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#24729 - 04/21/03 09:04 PM GFCI
LK Offline

Member

Registered: 01/21/03
Posts: 1721
Loc: New Jersey
When replacing an existing outlet with a GFCI the rules are no ground then no ground downstream. when there is a full size ground then connect all grounds. What is the accepted practice when a reduced size 16ga bare ground is connected. Do you open the ground connection, continue the ground downstream; or connect the reduced ground on all devices

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#24730 - 04/22/03 03:03 AM Re: GFCI
zapped208 Offline
Member

Registered: 02/18/03
Posts: 201
Loc: Somewhere in USA
I treat it like a full size ground, and attach to all devices.
_________________________
Shoot first, apologize later.....maybe

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#24731 - 04/22/03 06:57 AM Re: GFCI
GEO Offline
Member

Registered: 03/12/03
Posts: 50
Loc: Lancaster,Pa
not sure of the question ? do you mean a/c (bx) cable , what type of boxes ? GEO

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#24732 - 04/22/03 11:44 AM Re: GFCI
Bill Addiss Offline
Member

Registered: 10/07/00
Posts: 4196
Loc: NY, USA
LK,

Do you mean the smaller size ground wire that was in the older NM cables?

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#24733 - 04/22/03 02:37 PM Re: GFCI
HotLine1 Offline

Member

Registered: 04/03/02
Posts: 6804
Loc: Brick, NJ USA
LK:
In my opinion, a reduced size (wire guage) ground conductor is better than "no ground". The older NM cable had 16 gauge ground, and most of that cable was/is #14, for the hot and neutral conductors, and should be on a 15 amp OCP.

As an AHJ ion NJ, I would accept the undersized ground. For any arguments, I would fall back to "good old common sense", but as there is no NEC article for that, I would use the NJ "Rehab" Code out of the UCC (5:23 et al)

John
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John

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#24734 - 04/22/03 05:44 PM Re: GFCI
LK Offline

Member

Registered: 01/21/03
Posts: 1721
Loc: New Jersey
I find reduced grounds under cable clamps, twisted under sheet metal screws and pushed through holes in the box. None of these connections are good grounding practices.
When installing a GFCI I find it best to check all down stream ground connections.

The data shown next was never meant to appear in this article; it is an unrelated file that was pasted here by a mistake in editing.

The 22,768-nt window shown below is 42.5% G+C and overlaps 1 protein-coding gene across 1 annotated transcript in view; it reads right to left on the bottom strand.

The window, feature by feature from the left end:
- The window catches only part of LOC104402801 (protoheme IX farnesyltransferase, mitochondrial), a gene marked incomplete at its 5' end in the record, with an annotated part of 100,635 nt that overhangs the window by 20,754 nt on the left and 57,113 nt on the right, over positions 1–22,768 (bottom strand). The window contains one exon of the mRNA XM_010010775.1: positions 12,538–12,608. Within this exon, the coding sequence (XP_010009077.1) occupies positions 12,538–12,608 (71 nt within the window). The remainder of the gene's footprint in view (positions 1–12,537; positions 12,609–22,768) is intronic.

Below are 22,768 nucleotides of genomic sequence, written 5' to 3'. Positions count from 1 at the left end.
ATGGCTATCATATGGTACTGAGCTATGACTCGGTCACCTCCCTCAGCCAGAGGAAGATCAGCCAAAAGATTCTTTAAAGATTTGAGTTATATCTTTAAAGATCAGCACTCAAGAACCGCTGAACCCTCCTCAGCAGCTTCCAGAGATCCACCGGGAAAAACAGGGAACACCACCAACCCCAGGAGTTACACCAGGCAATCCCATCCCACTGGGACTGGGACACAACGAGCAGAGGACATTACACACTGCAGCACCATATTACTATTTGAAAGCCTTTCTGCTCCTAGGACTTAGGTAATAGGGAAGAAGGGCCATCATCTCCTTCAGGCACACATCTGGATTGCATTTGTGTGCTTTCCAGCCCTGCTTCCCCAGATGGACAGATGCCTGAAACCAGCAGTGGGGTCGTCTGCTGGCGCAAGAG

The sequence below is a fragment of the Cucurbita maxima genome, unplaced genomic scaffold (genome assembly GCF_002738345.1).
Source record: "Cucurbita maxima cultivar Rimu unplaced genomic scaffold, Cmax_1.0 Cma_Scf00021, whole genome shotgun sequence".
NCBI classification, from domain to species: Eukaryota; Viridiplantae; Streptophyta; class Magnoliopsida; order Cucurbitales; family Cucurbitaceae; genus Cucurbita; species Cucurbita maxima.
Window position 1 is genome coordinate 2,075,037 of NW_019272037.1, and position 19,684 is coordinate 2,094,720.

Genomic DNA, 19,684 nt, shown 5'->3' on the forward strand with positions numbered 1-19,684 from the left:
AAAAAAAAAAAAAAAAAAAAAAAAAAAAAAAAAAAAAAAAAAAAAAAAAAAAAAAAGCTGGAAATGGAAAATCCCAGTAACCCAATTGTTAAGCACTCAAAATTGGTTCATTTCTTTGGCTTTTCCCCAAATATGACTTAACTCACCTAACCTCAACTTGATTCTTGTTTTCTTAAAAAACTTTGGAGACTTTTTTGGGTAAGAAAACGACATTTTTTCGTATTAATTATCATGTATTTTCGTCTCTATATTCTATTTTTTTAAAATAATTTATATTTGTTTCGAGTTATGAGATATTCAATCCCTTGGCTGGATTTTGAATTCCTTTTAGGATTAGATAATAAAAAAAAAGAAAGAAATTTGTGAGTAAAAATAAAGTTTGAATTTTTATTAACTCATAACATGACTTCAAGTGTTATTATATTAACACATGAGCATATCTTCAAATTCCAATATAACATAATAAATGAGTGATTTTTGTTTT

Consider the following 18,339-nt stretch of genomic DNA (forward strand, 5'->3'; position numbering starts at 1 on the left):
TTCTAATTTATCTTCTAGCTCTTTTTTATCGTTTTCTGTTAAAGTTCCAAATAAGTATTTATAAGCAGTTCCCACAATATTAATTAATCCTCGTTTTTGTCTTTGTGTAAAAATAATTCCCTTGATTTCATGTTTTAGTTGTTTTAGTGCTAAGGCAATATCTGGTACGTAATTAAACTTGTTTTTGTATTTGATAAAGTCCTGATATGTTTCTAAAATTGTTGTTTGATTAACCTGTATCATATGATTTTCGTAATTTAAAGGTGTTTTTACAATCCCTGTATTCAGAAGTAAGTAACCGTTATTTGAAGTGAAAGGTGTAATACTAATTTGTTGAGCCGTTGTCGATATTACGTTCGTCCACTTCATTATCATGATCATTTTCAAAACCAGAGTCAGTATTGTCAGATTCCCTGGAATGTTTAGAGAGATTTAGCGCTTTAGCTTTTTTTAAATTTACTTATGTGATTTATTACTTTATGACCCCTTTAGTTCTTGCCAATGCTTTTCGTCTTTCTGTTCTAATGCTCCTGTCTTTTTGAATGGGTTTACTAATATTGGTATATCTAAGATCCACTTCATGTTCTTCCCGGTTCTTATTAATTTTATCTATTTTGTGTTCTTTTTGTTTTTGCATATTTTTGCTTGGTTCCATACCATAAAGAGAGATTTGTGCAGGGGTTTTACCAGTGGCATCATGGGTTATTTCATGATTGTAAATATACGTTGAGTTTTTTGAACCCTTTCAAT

It looks like everyone agrees reduced ground better then none at all.
LK

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#24735 - 04/22/03 06:38 PM Re: GFCI
Steve T Offline
Member

Registered: 02/14/01
Posts: 312
Loc: Oak Park, IL, USA
Then of course a reduced ground will show a ground with your average tester, but may increase the resistance enough in the event of a fault to not trip the OCPD. In which case it would be better to mark the GFCI as "no equipment ground" so no one is deceived about the actual grounding ability of the circuit.

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#24736 - 04/22/03 08:19 PM Re: GFCI
LK Offline

Member

Registered: 01/21/03
Posts: 1721
Loc: New Jersey
Steve:
Good point this is why some type of marking should note the missing link. I have a problem finding a label NO EQUIPMENT GROUND the GFCI Mfg. should put them in the box. They have about 4 info sheets in there now.

LK

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#24737 - 04/23/03 03:48 AM Re: GFCI
Redsy Offline
Member

Registered: 03/28/01
Posts: 2138
Loc: Bucks County PA
LK,

Most GFCI manufacturers now include both labels in the box. (GFCI protected outlet, No equipment ground).

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#24738 - 04/23/03 07:09 AM Re: GFCI
rmiell Offline
Member

Registered: 11/09/00
Posts: 261
Loc: La Junta, Co. USA
In this situation, why is the existing (reduced) equipment grounding conductor better than none? The whole circuit is protected by a GFCI, which will trip faster than the breaker will, in the event of a ground fault. That is it's function. IMOI, I would think the reduced egc is equal to no egc. Don't use it.

If you are talking about a non-gfci protected circuit, then, yes the reduced egc is preferred to none.
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Rick Miell

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